ASSAULTING THE POLICE – Michael Horan, collier, of Batley, was charged with being drunk and riotous in Commercial Street, on the 2nd inst., and further with assaulting Police-constable Harris. – Police-constable Moore stated that at ten minutes past seven on the date mentioned he was on Commercial Street, accompanied by Police-constable Harris, when they saw defendant fighting with another man. He was very drunk, and used bad language. They asked him for his name, which he refused to give, and after walking about 40 yards Horan commenced to kick Police-constable Harris. – The defendant pleaded guilty, and was fined 2s. 6d. and costs for being drunk and riotous, and 5s. and costs for the assault on the policeman.

The Wakefield Prison records show both his imprisonments resulted from similar offences – 10 days for being drunk etc., on 11 April 1904 [2]; and 7 days for obscene language on 24 May 1907 [3]. In the absence of a photograph of Michael, at least from these records we have a brief physical description. He stood at 5’2” and had brown hair. His education was the basic Standard I.

Michael enlisted in September 1914. At the time he was employed as a miner at Batley’s West End Colliery. In the ownership of the Critchley family, who were associated with Batley Hall, the workings of this mine were between Cliff and Spring Woods, near the bottom of Scotchman Lane, close to the Batley/Morley boundary.

Extract of OS Six-inch map, Yorkshire CCXXXII.NE, Revised 1905 to 1906, Published 1908 – Shows the location of West End Colliery

Briefly with the King’s Own Yorkshire Light Infantry (Service Number 16939), it appears Michael quickly transferred as a Private to the 10th (Service) Battalion of the York and Lancaster Regiment, with the revised Service Number 19681. His date of arrival overseas fits with him setting sail with the battalion from Folkestone at 10.30pm on the night of September 1915 on board the Duchess of Argyll. They arrived at Boulogne in the early hours of the following morning. With him was a fellow-St Mary’s parishioner Pte James Groark, Service Number 19677.

After entraining for Watten on 11 September 1915, arriving there at 11pm that night, there then followed a series of punishing marches, mainly in the evening and early hours of the morning. These equated to a distance of around 50 miles as the crow flies, until they arrived at Vermelles at 10pm on 25 September [4]. Exhausted before they started, they went straight into action, forming part of the reserve for an attack on the Hulluch-Lens Road. It was a true baptism of fire for the pair. They were being thrown into the Battle of Loos. This was the first time the British used poison gas during the war. It also witnessed the first large-scale use of New Army or ‘Kitchener’s Army’ units. And given their rapid approach, no wonder the casualty toll proved to be so heavy for these new troops. More details about the York and Lancaster Regiment at Loos can be found in the Online Diary of Eric Rayner blog [5].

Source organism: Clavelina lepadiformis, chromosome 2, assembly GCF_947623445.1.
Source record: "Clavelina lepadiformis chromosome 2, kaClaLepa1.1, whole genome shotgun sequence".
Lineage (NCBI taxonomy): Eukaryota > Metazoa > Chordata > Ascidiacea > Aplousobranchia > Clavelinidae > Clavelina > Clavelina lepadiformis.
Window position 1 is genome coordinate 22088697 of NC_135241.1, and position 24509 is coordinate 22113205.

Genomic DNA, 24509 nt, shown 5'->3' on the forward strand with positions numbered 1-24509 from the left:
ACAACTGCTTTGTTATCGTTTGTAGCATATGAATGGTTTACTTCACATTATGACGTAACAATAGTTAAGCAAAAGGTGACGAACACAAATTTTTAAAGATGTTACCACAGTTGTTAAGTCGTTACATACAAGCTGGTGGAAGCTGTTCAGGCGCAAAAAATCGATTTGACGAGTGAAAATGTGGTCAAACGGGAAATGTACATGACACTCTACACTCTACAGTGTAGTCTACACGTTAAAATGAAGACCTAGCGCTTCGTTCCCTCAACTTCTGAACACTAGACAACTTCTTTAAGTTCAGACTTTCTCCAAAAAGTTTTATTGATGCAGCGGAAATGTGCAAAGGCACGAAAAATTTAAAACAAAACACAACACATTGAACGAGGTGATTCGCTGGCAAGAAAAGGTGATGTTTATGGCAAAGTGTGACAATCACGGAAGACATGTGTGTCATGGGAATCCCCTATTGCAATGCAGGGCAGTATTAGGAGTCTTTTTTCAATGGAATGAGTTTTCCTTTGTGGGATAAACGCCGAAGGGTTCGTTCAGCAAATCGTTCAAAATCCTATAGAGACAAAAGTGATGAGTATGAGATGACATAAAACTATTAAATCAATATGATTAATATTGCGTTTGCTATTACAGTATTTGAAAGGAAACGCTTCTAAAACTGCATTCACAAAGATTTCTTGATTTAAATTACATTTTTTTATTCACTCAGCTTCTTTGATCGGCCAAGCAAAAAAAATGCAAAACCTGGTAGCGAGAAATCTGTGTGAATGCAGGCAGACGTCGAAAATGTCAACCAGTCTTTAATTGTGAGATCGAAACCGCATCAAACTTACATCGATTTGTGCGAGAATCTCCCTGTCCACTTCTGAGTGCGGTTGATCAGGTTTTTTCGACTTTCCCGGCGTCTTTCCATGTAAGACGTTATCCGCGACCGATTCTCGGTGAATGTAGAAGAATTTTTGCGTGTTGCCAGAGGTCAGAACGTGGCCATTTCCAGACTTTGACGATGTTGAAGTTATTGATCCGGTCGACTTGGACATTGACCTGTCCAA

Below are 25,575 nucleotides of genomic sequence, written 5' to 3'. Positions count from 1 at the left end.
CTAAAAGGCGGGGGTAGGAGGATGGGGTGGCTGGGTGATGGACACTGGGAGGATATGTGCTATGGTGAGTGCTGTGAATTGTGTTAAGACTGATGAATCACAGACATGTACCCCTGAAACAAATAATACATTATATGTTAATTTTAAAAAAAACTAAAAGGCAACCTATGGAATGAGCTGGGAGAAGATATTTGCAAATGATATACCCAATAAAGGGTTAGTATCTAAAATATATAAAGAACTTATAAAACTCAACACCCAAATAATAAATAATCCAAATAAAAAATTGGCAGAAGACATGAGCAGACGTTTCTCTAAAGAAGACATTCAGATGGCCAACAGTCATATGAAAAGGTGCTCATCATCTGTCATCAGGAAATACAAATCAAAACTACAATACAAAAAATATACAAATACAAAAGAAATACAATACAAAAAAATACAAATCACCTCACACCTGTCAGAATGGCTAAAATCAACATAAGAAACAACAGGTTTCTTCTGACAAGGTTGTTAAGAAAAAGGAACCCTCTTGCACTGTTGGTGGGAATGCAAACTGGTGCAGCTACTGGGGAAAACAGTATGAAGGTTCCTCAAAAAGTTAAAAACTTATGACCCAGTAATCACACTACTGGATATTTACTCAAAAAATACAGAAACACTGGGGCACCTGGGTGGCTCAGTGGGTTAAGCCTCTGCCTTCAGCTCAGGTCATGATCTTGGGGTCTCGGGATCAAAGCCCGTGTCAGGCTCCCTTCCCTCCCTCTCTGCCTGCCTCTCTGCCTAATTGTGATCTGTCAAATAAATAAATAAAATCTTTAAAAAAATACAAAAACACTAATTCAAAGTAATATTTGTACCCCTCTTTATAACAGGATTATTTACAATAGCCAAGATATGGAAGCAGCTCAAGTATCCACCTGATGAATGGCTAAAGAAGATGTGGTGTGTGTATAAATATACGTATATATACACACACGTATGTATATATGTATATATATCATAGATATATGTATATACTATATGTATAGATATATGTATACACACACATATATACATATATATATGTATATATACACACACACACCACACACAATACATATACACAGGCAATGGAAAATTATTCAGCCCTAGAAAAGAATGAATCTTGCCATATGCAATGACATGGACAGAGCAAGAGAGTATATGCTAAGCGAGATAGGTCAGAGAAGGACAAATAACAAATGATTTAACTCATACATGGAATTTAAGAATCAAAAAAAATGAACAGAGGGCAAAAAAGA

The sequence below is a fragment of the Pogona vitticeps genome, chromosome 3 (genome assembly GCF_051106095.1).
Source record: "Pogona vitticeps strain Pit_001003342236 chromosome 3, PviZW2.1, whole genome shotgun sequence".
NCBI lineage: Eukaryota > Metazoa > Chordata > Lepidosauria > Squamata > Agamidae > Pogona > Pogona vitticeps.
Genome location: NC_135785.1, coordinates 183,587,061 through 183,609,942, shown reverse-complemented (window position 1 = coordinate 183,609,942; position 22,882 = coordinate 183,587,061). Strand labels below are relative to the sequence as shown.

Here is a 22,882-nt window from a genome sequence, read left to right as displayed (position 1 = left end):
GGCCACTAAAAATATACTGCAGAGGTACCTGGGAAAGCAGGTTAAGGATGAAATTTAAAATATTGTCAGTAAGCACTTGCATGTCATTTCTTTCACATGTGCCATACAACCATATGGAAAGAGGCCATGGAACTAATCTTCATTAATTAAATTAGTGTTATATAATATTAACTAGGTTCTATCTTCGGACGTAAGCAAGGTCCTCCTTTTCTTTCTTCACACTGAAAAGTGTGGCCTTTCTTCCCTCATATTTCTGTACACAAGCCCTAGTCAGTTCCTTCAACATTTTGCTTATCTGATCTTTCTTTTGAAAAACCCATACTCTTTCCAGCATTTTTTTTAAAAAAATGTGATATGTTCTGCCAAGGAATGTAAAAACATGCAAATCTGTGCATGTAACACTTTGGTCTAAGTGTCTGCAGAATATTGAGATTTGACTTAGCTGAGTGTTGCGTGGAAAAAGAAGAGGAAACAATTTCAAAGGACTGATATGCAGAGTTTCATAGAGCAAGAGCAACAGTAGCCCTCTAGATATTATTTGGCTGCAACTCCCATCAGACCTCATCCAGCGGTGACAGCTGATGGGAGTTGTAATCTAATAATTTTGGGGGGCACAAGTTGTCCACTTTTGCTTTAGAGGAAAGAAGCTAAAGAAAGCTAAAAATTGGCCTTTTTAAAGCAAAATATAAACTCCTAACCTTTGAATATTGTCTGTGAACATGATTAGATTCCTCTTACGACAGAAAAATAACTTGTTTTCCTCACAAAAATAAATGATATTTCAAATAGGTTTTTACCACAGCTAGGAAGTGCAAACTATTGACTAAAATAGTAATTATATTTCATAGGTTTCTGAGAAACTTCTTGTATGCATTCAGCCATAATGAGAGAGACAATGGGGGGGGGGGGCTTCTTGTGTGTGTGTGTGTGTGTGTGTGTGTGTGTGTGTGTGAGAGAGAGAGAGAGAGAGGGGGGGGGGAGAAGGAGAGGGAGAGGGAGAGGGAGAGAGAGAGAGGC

The battle commenced on 25 September 1915. The British were able to break through the weaker German trenches and capture the town of Loos, mainly due to numerical superiority. However, the inevitable supply and communications problems, combined with the late arrival of reserves, meant that the breakthrough could not be exploited. A further complication for many British soldiers was the failure of their artillery to cut the German wire in many places in advance of the attack. Advancing over open fields in full range of German machine guns and artillery, British losses were devastating.

The 10th York and Lancasters were no exception. By the time they were relieved at 3.30am on 27 September their casualties stood at 14 officers and 306 other ranks killed, wounded or missing [6]. James Groark suffered a thigh wound in action on the 26 September. It was sufficiently serious for him to be evacuated to England for treatment in a Cambridge hospital.

From October 1915, the 10th York and Lancaster unit war diary is one of those beloved by family historians. Its appendixes name not only officers, but other ranks casualties too. It includes dates and, even better, other details. For example some month’s lists state if death or injury occurred in the trenches, in working parties (including those with the Brigade Mining Section) or resting etc. Some have other information, such as “wounded accidentally” or “self inflicted.” This extends right through to the end of July 1916, with a separate list devoted specifically to casualties incurred during fighting between 1 and 3 July 1916, the first days of the Battle of the Somme.

This Somme list is broken into sections, identifying those killed in action, men who died of wounds, and pages of the wounded who were evacuated to England, along with the date. There is also a list of others wounded but not evacuated to Blighty, along with the source of this information, e.g. 64th Field Ambulance. Then follows the missing men, and finally a section with amended casualties. This primarily includes updates on those initially posted as missing.

Michael’s name is in the unit war diary amongst these lists. So, what happened to him?

At 9pm on 30 June, the eve of the attack [7], the 10th York and Lancasters left their billets in Ville, making for their assembly trenches north east of Becordel and just west of Fricourt. They fell under the 21st Division, who would be taking part in the attack around the heavily-defended German-held village of Fricourt. As they made their way up the line, did memories flash back to the previous September’s march? Or was hope held of the “possibility of a collapse of the enemy’s resistance…”, brought about by the prolonged period of preparatory bombardment which commenced on 24 June? [8]